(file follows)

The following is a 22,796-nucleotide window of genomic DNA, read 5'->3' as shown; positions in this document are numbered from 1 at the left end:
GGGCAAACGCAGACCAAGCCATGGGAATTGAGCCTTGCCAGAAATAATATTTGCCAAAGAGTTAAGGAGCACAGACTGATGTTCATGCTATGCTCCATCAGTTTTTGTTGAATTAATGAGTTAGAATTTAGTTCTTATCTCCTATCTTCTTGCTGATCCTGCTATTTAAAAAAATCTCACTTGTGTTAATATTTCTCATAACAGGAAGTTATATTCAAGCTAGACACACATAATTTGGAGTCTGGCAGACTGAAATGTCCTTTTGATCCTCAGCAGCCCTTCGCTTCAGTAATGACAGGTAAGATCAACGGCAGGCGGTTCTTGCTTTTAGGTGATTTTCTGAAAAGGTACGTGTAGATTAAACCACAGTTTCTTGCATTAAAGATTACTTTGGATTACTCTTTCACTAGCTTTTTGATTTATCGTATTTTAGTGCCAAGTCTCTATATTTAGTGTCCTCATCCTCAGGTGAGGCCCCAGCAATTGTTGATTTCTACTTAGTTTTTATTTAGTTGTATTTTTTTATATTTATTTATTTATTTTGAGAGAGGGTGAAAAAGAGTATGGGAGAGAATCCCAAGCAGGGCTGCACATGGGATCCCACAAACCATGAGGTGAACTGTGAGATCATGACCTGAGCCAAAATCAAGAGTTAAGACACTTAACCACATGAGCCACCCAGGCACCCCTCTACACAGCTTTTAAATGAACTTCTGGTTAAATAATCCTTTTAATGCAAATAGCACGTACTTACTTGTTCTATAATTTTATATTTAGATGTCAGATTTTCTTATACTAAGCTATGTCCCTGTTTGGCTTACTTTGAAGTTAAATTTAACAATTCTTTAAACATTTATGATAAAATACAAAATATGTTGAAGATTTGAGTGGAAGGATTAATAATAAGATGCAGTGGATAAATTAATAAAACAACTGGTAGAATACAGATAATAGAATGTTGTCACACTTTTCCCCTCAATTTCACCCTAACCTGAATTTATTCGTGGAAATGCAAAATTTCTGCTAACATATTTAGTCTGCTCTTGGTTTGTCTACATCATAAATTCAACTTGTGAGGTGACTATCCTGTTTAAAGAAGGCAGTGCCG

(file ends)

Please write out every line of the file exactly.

The following is a 22,796-nucleotide window of genomic DNA, read 5'->3' as shown; positions in this document are numbered from 1 at the left end:
GGGCAAACGCAGACCAAGCCATGGGAATTGAGCCTTGCCAGAAATAATATTTGCCAAAGAGTTAAGGAGCACAGACTGATGTTCATGCTATGCTCCATCAGTTTTTGTTGAATTAATGAGTTAGAATTTAGTTCTTATCTCCTATCTTCTTGCTGATCCTGCTATTTAAAAAAATCTCACTTGTGTTAATATTTCTCATAACAGGAAGTTATATTCAAGCTAGACACACATAATTTGGAGTCTGGCAGACTGAAATGTCCTTTTGATCCTCAGCAGCCCTTCGCTTCAGTAATGACAGGTAAGATCAACGGCAGGCGGTTCTTGCTTTTAGGTGATTTTCTGAAAAGGTACGTGTAGATTAAACCACAGTTTCTTGCATTAAAGATTACTTTGGATTACTCTTTCACTAGCTTTTTGATTTATCGTATTTTAGTGCCAAGTCTCTATATTTAGTGTCCTCATCCTCAGGTGAGGCCCCAGCAATTGTTGATTTCTACTTAGTTTTTATTTAGTTGTATTTTTTTATATTTATTTATTTATTTTGAGAGAGGGTGAAAAAGAGTATGGGAGAGAATCCCAAGCAGGGCTGCACATGGGATCCCACAAACCATGAGGTGAACTGTGAGATCATGACCTGAGCCAAAATCAAGAGTTAAGACACTTAACCACATGAGCCACCCAGGCACCCCTCTACACAGCTTTTAAATGAACTTCTGGTTAAATAATCCTTTTAATGCAAATAGCACGTACTTACTTGTTCTATAATTTTATATTTAGATGTCAGATTTTCTTATACTAAGCTATGTCCCTGTTTGGCTTACTTTGAAGTTAAATTTAACAATTCTTTAAACATTTATGATAAAATACAAAATATGTTGAAGATTTGAGTGGAAGGATTAATAATAAGATGCAGTGGATAAATTAATAAAACAACTGGTAGAATACAGATAATAGAATGTTGTCACACTTTTCCCCTCAATTTCACCCTAACCTGAATTTATTCGTGGAAATGCAAAATTTCTGCTAACATATTTAGTCTGCTCTTGGTTTGTCTACATCATAAATTCAACTTGTGAGGTGACTATCCTGTTTAAAGAAGGCAGTGCCG